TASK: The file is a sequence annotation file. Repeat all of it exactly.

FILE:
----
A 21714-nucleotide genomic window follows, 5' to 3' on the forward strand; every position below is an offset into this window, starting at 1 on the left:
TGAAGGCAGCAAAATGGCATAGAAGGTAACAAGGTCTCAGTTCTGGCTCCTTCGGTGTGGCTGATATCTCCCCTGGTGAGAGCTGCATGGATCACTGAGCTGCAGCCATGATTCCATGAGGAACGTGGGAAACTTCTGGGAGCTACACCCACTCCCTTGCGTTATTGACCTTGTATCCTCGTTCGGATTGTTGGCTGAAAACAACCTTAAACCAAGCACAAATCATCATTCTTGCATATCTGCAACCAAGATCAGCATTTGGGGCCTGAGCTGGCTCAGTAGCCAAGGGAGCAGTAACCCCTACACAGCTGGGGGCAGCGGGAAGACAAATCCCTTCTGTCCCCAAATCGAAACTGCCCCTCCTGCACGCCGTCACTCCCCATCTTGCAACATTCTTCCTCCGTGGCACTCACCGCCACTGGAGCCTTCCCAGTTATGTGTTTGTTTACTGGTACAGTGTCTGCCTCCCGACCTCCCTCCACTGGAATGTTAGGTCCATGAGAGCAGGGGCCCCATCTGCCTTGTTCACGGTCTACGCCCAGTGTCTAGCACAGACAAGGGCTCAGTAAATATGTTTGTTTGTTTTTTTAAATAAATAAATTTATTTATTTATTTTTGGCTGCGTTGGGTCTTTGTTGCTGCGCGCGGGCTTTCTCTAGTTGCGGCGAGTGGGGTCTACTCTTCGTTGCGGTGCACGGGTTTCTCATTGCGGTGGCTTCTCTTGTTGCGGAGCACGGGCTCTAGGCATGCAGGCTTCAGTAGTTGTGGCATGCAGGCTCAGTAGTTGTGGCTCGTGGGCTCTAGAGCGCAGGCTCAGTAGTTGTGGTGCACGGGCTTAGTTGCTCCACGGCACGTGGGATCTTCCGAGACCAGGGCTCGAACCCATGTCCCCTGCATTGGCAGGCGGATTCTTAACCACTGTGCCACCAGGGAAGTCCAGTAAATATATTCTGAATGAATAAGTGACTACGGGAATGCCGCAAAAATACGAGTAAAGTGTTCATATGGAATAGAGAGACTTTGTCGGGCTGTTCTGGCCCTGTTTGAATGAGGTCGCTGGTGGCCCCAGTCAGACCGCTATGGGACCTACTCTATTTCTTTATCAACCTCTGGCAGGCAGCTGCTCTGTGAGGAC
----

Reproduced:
A 21714-nucleotide genomic window follows, 5' to 3' on the forward strand; every position below is an offset into this window, starting at 1 on the left:
TGAAGGCAGCAAAATGGCATAGAAGGTAACAAGGTCTCAGTTCTGGCTCCTTCGGTGTGGCTGATATCTCCCCTGGTGAGAGCTGCATGGATCACTGAGCTGCAGCCATGATTCCATGAGGAACGTGGGAAACTTCTGGGAGCTACACCCACTCCCTTGCGTTATTGACCTTGTATCCTCGTTCGGATTGTTGGCTGAAAACAACCTTAAACCAAGCACAAATCATCATTCTTGCATATCTGCAACCAAGATCAGCATTTGGGGCCTGAGCTGGCTCAGTAGCCAAGGGAGCAGTAACCCCTACACAGCTGGGGGCAGCGGGAAGACAAATCCCTTCTGTCCCCAAATCGAAACTGCCCCTCCTGCACGCCGTCACTCCCCATCTTGCAACATTCTTCCTCCGTGGCACTCACCGCCACTGGAGCCTTCCCAGTTATGTGTTTGTTTACTGGTACAGTGTCTGCCTCCCGACCTCCCTCCACTGGAATGTTAGGTCCATGAGAGCAGGGGCCCCATCTGCCTTGTTCACGGTCTACGCCCAGTGTCTAGCACAGACAAGGGCTCAGTAAATATGTTTGTTTGTTTTTTTAAATAAATAAATTTATTTATTTATTTTTGGCTGCGTTGGGTCTTTGTTGCTGCGCGCGGGCTTTCTCTAGTTGCGGCGAGTGGGGTCTACTCTTCGTTGCGGTGCACGGGTTTCTCATTGCGGTGGCTTCTCTTGTTGCGGAGCACGGGCTCTAGGCATGCAGGCTTCAGTAGTTGTGGCATGCAGGCTCAGTAGTTGTGGCTCGTGGGCTCTAGAGCGCAGGCTCAGTAGTTGTGGTGCACGGGCTTAGTTGCTCCACGGCACGTGGGATCTTCCGAGACCAGGGCTCGAACCCATGTCCCCTGCATTGGCAGGCGGATTCTTAACCACTGTGCCACCAGGGAAGTCCAGTAAATATATTCTGAATGAATAAGTGACTACGGGAATGCCGCAAAAATACGAGTAAAGTGTTCATATGGAATAGAGAGACTTTGTCGGGCTGTTCTGGCCCTGTTTGAATGAGGTCGCTGGTGGCCCCAGTCAGACCGCTATGGGACCTACTCTATTTCTTTATCAACCTCTGGCAGGCAGCTGCTCTGTGAGGAC